Mechanical: JFK&M
Civil: Langan
AWARD: NYC Public Design Commission - 2017 Award for Excellence in Design

LOT-EK’s innovative design underscores the Park’s history of reclamation and revitalization, along with its mission of presenting contemporary public art, fostering environmental stewardship, and building community. The structure that has become The Cubes began its existence as a commission by The Whitney Museum of American Art. Then a 720 square foot structure, it comprised six shipping containers and housed the museum’s education programs in an annex sensitively installed into the museum’s famous “moat” at its former Marcel Breuer building on Madison Avenue. When the Whitney was planning its new home on Gansevoort Street, the Museum offered the structure as a donation to Socrates Sculpture Park. This extraordinary opportunity led to our expansion plan: to adapt the containers and fulfill the Park’s strategic and programmatic goals—including the creation of its first indoor space. Socrates Sculpture Park already utilizes shipping containers in an adapted reuse vision throughout our park, as equipment and material storage units for open air artist studios and education areas.

LOT-EK’s architectural concept has expanded and evolved the original design for the Whitney commission by adding twelve additional shipping containers for a total of eighteen, now stacked on two levels to form a singular structure. Continuous diagonal bands of glass along the sides and roof of the structure provide natural light and transparency, offering building visitors a view of the landscape and skyline outside, and offering park visitors a view of activities inside. These linear chevron windows curate those views while reserving ample wall space within the building for indoor exhibitions. Their striking V-shapes mirror the structure of the steel artist shed located nearby.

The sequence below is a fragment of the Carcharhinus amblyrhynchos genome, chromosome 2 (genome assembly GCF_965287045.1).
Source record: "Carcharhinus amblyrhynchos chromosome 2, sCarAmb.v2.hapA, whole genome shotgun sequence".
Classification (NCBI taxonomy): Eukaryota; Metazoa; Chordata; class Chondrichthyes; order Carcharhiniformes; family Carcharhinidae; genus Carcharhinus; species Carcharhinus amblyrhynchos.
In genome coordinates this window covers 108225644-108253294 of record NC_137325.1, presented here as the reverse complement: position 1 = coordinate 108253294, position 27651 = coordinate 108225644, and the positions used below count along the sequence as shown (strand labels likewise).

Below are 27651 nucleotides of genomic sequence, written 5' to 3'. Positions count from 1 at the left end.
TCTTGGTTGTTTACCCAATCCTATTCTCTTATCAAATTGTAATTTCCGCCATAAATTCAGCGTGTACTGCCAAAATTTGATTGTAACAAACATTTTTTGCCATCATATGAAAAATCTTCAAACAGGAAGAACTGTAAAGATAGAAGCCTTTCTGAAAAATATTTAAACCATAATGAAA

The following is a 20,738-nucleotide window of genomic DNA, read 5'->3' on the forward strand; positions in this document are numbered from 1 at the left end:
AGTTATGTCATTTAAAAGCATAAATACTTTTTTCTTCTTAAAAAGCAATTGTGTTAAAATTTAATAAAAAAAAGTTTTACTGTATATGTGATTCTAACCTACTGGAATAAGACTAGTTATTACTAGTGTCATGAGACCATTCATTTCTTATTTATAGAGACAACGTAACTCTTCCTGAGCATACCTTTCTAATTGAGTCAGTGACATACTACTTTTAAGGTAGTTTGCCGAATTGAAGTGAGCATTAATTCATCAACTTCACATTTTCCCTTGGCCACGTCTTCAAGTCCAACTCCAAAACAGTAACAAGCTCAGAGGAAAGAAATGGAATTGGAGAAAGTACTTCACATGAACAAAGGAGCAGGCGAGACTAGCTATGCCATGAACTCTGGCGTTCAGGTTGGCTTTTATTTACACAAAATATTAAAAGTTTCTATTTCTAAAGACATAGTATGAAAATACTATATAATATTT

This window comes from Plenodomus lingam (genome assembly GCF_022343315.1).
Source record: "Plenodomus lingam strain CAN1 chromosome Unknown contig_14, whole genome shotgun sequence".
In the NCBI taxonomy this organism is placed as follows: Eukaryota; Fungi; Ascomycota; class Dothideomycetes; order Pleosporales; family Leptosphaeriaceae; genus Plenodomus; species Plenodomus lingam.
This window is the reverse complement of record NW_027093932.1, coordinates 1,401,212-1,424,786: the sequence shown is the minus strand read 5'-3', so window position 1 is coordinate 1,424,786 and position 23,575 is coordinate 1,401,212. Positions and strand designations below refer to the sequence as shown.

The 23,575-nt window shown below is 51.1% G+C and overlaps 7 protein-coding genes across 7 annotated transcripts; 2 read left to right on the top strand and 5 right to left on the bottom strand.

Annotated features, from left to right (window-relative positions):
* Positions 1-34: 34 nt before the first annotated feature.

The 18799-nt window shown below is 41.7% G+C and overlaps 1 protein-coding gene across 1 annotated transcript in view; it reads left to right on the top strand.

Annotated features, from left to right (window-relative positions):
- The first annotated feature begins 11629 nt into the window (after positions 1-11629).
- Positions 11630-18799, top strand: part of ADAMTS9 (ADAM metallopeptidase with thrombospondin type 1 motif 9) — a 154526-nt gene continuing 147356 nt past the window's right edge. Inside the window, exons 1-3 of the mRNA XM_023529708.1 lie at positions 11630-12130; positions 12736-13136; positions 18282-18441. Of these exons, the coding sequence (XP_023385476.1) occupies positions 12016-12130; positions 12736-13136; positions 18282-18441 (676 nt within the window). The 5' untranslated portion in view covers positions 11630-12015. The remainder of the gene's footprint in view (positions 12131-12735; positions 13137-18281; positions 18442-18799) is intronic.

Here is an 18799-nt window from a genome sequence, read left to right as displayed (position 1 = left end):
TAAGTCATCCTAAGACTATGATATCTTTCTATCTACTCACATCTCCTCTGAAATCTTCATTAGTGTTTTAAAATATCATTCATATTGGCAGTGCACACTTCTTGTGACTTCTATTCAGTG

Located at the main entrance of Socrates Sculpture Park at Vernon Boulevard, “The Cubes” will house the park’s administration and educational programs, and will be the first permanent structure in the Park’s thirty-year history. The new facility will include 2,640 square feet of interior space with a 960-square foot flexible multi-purpose area for  indoor education programming, housing classes of up to 70 children and teens. It will also accomodate indoor presentation of videos, drawings, photographs and process source materials by artists on view in the park; plus 1,200 square feet of permanent office and administration space that will secure the park’s long-term sustainability. Also included will be a 480 square-foot shaded deck area for outdoor classes and programming. The roof will be outfitted with solar panels to provide renewable energy and to perform  as a teaching tool for sustainable practices.

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Socrates Sculpture Park︎